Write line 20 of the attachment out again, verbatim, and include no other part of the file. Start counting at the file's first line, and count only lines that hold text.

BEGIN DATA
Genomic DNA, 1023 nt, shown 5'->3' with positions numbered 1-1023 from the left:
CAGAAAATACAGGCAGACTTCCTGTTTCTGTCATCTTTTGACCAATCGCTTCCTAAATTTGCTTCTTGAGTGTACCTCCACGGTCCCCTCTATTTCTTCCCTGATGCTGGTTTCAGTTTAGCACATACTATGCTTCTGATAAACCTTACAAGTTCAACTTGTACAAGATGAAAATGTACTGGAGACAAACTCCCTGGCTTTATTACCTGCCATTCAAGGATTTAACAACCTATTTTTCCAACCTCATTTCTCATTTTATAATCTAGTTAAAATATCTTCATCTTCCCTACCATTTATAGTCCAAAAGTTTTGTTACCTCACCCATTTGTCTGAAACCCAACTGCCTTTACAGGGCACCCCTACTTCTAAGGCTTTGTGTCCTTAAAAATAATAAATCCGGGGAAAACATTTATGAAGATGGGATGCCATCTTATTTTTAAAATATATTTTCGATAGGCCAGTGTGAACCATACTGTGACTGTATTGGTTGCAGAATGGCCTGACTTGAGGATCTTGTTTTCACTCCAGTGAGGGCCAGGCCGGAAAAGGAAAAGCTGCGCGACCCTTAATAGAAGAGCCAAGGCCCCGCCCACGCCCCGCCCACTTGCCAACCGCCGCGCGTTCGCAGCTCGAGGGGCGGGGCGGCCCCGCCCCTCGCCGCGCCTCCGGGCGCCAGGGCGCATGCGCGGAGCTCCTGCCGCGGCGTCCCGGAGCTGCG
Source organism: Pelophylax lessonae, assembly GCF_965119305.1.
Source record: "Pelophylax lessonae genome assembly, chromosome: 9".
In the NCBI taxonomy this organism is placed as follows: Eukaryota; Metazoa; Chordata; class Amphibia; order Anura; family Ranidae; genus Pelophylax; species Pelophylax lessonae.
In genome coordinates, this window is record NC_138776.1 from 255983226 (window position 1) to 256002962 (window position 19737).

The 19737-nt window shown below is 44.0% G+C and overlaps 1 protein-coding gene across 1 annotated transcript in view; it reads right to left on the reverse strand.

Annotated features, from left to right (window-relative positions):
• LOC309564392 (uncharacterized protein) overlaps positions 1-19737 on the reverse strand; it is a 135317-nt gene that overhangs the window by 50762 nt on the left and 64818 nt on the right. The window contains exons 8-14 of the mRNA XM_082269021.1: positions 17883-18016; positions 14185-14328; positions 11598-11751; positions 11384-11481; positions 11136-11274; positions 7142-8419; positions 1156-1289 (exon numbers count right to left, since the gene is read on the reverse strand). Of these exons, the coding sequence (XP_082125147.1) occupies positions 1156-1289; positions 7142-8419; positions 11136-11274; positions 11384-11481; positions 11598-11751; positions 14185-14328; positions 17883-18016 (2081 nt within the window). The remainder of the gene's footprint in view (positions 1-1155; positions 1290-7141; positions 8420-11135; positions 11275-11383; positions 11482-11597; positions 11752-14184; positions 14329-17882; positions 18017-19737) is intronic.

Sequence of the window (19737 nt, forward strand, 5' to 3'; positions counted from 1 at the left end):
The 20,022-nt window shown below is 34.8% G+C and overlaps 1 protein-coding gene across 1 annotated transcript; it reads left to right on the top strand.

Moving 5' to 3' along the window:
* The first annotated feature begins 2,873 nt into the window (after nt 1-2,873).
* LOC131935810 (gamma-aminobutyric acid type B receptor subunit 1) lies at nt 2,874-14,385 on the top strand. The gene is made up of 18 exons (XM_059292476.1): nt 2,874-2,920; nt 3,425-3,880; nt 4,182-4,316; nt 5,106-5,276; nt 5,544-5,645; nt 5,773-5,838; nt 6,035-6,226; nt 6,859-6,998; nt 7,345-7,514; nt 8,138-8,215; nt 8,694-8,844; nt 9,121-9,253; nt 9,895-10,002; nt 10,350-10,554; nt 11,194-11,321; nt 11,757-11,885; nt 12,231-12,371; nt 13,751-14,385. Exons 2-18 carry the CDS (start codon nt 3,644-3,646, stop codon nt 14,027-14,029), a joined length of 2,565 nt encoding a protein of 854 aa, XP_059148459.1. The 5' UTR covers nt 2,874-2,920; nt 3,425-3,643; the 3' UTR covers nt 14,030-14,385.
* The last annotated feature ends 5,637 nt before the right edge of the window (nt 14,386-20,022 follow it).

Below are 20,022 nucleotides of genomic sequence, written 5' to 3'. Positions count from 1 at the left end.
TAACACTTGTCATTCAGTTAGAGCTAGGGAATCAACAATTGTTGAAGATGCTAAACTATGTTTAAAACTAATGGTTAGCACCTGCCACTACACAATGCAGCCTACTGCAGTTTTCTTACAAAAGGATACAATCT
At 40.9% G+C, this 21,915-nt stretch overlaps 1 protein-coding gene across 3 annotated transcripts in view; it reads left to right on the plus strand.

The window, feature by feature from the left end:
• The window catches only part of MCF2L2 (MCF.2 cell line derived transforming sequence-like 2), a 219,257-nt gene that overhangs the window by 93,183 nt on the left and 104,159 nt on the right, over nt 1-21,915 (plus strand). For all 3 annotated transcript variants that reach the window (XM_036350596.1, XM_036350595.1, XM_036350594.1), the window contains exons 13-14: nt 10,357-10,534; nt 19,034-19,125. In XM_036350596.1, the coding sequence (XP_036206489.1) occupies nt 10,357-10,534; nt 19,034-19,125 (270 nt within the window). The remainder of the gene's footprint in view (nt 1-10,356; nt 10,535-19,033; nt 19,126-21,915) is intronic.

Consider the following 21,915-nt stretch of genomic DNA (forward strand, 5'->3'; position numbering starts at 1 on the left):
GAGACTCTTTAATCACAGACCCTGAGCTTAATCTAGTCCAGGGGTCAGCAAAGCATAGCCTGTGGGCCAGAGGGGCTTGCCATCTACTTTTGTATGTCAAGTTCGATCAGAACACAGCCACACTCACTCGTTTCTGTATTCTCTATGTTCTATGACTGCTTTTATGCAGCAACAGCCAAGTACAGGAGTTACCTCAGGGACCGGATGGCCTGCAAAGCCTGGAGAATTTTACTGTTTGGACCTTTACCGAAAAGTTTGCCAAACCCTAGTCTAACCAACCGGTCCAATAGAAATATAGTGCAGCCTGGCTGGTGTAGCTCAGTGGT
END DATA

• The window catches only part of MCF2L2 (MCF.2 cell line derived transforming sequence-like 2), a 219,257-nt gene that overhangs the window by 93,183 nt on the left and 104,159 nt on the right, over nt 1-21,915 (plus strand). For all 3 annotated transcript variants that reach the window (XM_036350596.1, XM_036350595.1, XM_036350594.1), the window contains exons 13-14: nt 10,357-10,534; nt 19,034-19,125. In XM_036350596.1, the coding sequence (XP_036206489.1) occupies nt 10,357-10,534; nt 19,034-19,125 (270 nt within the window). The remainder of the gene's footprint in view (nt 1-10,356; nt 10,535-19,033; nt 19,126-21,915) is intronic.